M. D. Mesfin, E. J. van Niekerk


Technological advancements have driven the development of dynamic work environments leading to a need for dynamic and visionary leaders who possess leadership skills and are capable of meeting the challenges and opportunities that exist in the modern workplace that is intent on promoting the change necessary for developing and maintaining the competitive edge (Burke, Stagl, Klein, Goodwin, Salas, Halpin & Winer, 2006). Again, it is even more critical that leaders of the highest calibre are identified, developed, and sharpened within educational institutions. Avolio and Bass (1991) who in their research identified three leadership styles, namely: transformational, transactional, and laissez-faire. They state that these three leadership styles can be used to identify the predictive roles of this range of leader attributes as well as the three outcomes of leadership, namely: extra effort, effectiveness and satisfaction. The FRL is regarded as a contemporary model that has the potential to explain leadership and its multidimensional nature and to measure behaviours empirically that can be used to predict leadership outcomes (Antonakis, Avolio & Sivasubramaniam, 2003; Avolio, 2010). According to Dew (1995) and Northouse (2012), leaders make an attempt to lift up motivation and morale when a transformational leadership style is put into effect. Similarly, Curtin (2004) and Conger and Kanungo (1990) propose that organisations require leadership that stimulates leaders and followers as a result of which observable change can come to the fore. For Avolio (2010), college deans should use the transformational leadership style to be the most successful. The findings of Morgenson, DeRue and Karam (2009), and Ross and Offerman (1991) have suggested that it is advantageous for organisations if they are led by lenient, more nurturing leaders. In his work, Nahavandi (2003) has tried to describe the characteristics of transformational leaders as follows: they work hard to promote self-reliance and optimism about goals and followers' ability, provide a vivid vision, initiate innovation through empowerment and rewards for followers, inspire high expectations by creating a conducive environment and, finally, form and strengthen personal relationships with followers. For Nahavandi (2003), these five characteristics of a transformational leader are of vital importance and the absence of one of these characteristics would make such a leader either ineffective or less effective in terms of his/her leadership. The present study assumes importance in finding out to what extent do the leadership styles adopted by deans have an effect on the government TVET Colleges’ perceived effectiveness as evaluated by deans, teachers, and students.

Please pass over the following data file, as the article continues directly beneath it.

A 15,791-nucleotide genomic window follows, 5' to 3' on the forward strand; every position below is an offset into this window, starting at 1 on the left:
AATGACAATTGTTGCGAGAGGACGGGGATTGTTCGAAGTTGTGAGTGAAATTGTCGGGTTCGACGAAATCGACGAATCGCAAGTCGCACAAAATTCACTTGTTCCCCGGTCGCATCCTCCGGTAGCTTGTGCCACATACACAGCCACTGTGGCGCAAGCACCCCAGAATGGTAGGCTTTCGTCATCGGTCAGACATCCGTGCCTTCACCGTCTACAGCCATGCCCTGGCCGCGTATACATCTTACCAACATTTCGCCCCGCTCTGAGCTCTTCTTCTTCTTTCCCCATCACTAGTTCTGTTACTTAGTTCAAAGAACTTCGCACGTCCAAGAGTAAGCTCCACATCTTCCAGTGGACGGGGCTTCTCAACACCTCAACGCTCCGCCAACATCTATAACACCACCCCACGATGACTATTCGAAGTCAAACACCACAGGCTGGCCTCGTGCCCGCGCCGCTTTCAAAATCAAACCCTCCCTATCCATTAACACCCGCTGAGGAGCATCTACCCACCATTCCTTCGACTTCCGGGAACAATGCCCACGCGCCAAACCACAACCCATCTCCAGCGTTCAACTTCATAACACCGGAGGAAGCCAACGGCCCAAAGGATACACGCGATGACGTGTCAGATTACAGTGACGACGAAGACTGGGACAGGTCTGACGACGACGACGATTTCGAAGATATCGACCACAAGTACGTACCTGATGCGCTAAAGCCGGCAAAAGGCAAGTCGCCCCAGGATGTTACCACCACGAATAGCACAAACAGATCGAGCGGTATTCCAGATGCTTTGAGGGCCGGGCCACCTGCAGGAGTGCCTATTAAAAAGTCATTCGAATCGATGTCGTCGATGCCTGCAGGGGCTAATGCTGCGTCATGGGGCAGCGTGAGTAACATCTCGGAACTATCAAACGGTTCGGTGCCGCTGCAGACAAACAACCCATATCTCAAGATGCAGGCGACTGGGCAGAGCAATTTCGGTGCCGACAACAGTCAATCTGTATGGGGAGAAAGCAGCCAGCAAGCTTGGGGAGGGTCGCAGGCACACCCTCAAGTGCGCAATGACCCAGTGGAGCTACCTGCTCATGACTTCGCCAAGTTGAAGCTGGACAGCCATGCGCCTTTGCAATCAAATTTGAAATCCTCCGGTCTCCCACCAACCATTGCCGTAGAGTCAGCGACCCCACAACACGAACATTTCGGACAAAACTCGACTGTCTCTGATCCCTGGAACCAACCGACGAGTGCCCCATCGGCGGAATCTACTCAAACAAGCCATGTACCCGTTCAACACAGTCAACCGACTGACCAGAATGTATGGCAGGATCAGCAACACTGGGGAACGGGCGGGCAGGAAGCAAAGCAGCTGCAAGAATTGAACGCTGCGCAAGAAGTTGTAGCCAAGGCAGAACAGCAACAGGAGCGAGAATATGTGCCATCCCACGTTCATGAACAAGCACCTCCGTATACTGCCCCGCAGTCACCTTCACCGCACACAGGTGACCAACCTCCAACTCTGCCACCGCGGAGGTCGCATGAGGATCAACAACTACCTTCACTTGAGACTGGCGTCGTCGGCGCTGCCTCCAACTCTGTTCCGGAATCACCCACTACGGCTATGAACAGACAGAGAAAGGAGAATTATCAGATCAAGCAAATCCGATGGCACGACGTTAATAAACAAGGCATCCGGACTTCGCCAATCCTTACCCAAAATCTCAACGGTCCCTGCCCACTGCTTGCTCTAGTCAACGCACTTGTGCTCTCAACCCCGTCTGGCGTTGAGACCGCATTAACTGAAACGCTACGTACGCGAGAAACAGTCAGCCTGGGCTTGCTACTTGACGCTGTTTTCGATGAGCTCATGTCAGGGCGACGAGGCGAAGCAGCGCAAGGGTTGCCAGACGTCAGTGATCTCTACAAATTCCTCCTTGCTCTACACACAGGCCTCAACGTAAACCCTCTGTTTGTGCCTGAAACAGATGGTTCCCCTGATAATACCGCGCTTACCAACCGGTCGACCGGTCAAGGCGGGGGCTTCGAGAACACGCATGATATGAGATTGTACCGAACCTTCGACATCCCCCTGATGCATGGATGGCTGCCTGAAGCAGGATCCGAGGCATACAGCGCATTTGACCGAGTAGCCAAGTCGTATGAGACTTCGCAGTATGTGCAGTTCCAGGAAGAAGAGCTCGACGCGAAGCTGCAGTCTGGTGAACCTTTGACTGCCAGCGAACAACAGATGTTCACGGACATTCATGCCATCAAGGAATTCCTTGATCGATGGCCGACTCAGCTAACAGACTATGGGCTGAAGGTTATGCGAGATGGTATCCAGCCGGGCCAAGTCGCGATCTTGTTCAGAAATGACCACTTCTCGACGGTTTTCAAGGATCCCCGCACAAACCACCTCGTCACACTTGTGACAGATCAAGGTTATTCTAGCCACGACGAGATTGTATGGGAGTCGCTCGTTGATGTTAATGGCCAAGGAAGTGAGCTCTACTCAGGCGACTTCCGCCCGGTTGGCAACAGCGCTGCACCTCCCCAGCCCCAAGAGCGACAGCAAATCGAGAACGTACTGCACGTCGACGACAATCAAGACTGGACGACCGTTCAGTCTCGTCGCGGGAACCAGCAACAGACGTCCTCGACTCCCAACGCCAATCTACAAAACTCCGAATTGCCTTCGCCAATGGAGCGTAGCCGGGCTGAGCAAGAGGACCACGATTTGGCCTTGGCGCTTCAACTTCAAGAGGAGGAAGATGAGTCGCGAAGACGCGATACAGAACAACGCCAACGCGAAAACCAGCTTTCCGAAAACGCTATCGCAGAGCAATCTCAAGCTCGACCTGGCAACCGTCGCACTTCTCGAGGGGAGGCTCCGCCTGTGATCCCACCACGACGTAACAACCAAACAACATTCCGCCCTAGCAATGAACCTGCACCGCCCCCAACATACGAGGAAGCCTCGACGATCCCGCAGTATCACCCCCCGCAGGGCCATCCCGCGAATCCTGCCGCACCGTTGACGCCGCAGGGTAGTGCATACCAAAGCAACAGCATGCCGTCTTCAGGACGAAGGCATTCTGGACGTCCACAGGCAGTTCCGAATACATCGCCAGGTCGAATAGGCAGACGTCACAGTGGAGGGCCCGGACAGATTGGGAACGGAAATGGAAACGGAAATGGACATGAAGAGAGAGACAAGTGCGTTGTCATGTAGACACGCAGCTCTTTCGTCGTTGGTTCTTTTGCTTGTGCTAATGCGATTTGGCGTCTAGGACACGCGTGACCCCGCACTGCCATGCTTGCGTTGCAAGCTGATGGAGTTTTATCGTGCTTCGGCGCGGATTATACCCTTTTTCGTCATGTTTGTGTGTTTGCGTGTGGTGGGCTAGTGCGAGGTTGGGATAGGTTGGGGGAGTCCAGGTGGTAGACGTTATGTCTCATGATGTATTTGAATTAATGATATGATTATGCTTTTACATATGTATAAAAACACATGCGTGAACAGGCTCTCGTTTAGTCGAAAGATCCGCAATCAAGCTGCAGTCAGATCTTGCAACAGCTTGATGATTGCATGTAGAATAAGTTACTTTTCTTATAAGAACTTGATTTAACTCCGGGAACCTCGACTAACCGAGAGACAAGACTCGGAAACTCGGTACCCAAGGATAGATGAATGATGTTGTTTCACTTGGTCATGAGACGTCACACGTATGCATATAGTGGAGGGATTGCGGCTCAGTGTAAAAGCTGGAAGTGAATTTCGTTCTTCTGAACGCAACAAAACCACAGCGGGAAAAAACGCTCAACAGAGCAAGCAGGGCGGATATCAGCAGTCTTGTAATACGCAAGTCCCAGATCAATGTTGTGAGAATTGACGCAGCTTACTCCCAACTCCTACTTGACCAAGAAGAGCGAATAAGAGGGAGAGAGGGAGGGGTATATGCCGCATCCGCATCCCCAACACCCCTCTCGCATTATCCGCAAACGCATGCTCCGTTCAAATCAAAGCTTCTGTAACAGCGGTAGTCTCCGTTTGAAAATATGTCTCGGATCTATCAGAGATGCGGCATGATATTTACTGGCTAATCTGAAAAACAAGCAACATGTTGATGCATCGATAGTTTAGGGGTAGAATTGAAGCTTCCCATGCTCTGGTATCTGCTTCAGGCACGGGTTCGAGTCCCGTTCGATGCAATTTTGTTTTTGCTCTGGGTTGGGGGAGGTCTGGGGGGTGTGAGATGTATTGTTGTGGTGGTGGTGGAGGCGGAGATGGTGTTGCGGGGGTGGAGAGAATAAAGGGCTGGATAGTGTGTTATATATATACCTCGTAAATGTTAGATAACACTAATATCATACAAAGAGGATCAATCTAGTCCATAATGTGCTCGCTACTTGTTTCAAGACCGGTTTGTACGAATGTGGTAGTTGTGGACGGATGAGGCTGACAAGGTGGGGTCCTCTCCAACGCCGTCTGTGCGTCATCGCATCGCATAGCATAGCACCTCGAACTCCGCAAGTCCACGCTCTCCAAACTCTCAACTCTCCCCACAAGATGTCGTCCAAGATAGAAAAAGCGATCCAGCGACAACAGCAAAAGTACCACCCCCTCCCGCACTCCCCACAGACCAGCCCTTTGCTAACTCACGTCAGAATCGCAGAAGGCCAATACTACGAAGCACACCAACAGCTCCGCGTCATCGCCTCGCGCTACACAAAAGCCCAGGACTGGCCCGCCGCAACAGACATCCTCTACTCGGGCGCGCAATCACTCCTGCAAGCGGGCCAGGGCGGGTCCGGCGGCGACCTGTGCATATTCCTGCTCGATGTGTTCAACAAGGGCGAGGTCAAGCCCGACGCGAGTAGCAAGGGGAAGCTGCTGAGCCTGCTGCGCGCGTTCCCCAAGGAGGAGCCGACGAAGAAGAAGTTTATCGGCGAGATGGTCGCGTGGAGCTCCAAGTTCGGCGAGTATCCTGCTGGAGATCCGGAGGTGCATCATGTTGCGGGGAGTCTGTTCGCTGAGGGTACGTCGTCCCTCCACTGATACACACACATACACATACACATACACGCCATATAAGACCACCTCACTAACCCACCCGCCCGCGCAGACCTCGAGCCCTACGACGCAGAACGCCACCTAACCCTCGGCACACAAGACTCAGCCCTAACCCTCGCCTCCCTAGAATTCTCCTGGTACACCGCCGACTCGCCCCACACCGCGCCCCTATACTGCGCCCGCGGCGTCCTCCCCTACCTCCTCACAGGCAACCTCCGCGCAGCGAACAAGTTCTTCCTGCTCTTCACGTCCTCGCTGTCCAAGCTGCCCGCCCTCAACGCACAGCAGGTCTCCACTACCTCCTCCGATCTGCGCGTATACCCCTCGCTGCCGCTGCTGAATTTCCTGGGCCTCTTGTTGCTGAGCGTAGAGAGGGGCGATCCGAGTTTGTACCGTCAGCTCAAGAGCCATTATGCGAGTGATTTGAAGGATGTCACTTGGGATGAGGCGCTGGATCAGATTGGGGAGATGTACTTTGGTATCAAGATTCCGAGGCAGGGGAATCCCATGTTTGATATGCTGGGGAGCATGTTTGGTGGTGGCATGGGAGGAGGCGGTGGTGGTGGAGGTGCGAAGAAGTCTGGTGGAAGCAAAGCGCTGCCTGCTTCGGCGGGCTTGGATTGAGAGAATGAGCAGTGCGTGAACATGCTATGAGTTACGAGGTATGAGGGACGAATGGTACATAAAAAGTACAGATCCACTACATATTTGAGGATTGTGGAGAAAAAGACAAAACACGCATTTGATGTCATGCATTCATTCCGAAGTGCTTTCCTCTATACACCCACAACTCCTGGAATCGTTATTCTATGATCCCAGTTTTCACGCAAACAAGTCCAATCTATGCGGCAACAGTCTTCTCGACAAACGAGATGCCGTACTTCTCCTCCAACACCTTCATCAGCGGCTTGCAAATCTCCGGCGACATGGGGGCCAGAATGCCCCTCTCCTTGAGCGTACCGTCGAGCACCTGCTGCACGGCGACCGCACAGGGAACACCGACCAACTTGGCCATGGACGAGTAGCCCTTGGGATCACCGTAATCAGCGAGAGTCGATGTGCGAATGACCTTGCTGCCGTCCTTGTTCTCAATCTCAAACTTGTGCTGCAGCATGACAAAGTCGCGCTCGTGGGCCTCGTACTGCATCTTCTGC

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leadership styles, idealized influence, inspirational motivation and management by exception

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DOI: http://dx.doi.org/10.46827/ejsss.v0i0.515

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